I'm trying to find the mythological character the Thunder Hag's name in the original Scots Gaelic. If anybody can help me out, I'd be most grateful!
I'm in a second-level Italian class and just learned the uses of impersonal constructions using si. I understand how and when to use these constructions, but had a few questions about the grammar.
First, are there any other cases in a Romance language where the main verb must agree with its direct object in number, when the object comes AFTER the verb? For example, La mattina si beve il caffè, but La mattina si bevono il caffè ed il tè. Are there any other linguistic constructions, impersonal or otherwise (it was unclear in my original post about whether I was making a direct comparison to French) wherein the verb agrees in number with its D.O., without the D.O. coming before the verb?
Second, although the impersonal construction is formed by si + third-person singular or plural of the verb, when a reflexive verb is used, the reflexive pronoun is ci, the first-person plural pronoun. For example, Quando fa freddo ci si mette una giacca. My professor said she guessed that this developed because the third-person S/P pronoun is si, and constructions such as "si si mette" sounded bad, so the sound changed into "ci." Does anyone know for sure?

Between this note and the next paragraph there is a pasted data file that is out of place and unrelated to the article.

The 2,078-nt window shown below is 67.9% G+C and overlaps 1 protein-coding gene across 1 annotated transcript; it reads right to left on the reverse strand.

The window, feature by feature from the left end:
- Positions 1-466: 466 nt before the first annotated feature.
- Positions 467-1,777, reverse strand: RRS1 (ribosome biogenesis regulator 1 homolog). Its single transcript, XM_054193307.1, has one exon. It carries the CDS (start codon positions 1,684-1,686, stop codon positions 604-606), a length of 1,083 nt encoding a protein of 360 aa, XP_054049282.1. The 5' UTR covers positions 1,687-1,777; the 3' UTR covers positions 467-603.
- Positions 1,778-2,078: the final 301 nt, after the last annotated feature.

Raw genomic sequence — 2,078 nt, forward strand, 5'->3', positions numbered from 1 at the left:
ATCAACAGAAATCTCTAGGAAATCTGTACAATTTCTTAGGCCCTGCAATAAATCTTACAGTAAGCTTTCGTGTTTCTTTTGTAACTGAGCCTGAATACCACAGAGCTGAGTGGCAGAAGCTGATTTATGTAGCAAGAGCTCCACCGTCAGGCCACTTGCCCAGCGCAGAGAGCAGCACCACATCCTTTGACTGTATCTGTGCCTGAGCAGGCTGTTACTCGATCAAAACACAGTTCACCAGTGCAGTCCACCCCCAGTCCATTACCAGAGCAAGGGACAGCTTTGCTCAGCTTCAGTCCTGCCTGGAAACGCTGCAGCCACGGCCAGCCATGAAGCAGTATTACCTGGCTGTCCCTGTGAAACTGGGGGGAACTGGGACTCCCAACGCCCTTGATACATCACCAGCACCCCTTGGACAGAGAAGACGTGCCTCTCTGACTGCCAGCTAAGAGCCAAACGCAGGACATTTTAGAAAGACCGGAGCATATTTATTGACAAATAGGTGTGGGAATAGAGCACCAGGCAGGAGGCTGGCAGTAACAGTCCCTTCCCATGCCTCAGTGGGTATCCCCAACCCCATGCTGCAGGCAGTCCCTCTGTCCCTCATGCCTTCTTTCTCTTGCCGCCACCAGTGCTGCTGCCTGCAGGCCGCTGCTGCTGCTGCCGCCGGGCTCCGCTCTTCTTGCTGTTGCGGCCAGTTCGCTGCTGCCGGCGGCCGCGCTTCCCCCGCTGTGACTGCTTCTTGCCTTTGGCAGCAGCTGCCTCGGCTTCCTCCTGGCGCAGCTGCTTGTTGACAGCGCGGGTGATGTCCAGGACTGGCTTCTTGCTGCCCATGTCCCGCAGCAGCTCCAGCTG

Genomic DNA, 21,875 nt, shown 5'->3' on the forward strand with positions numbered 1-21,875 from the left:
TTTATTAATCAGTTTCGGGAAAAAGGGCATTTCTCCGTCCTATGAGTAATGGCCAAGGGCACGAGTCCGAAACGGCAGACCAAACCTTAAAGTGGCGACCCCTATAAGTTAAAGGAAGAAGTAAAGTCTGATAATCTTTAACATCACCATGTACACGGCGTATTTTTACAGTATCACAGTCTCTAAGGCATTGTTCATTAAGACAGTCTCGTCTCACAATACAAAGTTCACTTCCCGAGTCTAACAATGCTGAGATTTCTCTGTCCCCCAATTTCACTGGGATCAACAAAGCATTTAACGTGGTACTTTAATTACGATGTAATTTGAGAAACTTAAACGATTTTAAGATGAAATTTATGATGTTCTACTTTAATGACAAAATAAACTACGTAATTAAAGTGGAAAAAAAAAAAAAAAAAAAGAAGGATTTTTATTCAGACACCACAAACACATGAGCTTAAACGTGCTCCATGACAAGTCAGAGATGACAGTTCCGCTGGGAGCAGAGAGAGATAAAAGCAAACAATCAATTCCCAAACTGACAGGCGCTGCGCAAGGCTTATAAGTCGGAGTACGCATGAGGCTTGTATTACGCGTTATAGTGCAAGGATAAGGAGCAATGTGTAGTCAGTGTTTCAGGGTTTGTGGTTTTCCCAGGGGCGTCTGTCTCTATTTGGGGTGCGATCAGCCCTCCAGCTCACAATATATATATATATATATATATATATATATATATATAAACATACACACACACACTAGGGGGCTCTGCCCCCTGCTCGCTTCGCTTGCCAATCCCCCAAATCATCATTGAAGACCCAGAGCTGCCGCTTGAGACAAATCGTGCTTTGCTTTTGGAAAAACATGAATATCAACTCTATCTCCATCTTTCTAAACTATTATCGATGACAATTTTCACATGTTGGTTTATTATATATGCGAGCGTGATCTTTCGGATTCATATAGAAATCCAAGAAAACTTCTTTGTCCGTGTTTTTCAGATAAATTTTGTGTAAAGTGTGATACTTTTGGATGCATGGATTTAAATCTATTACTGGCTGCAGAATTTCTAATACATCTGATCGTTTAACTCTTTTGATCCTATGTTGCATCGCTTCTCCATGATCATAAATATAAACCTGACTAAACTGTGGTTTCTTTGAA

First question edited for clarity.
I've been translating this article, Science and Technology for Sustainable Well-Being. Some parts are rather difficult for me to understand. Could any of you be kind to let me know the meaning and put it into another easy sentence? Thanks in advance!
Although these are daunting numbers from the standpoint of sustainability, the problem is not that the world is running out of energy. It isn't. But it is running out of cheap and easy oil and gas, and it is running out of environmental capacity to absorb, without intolerable consequences, the impact of mobilizing these quantities of energy in the ways we have been accustomed to doing it.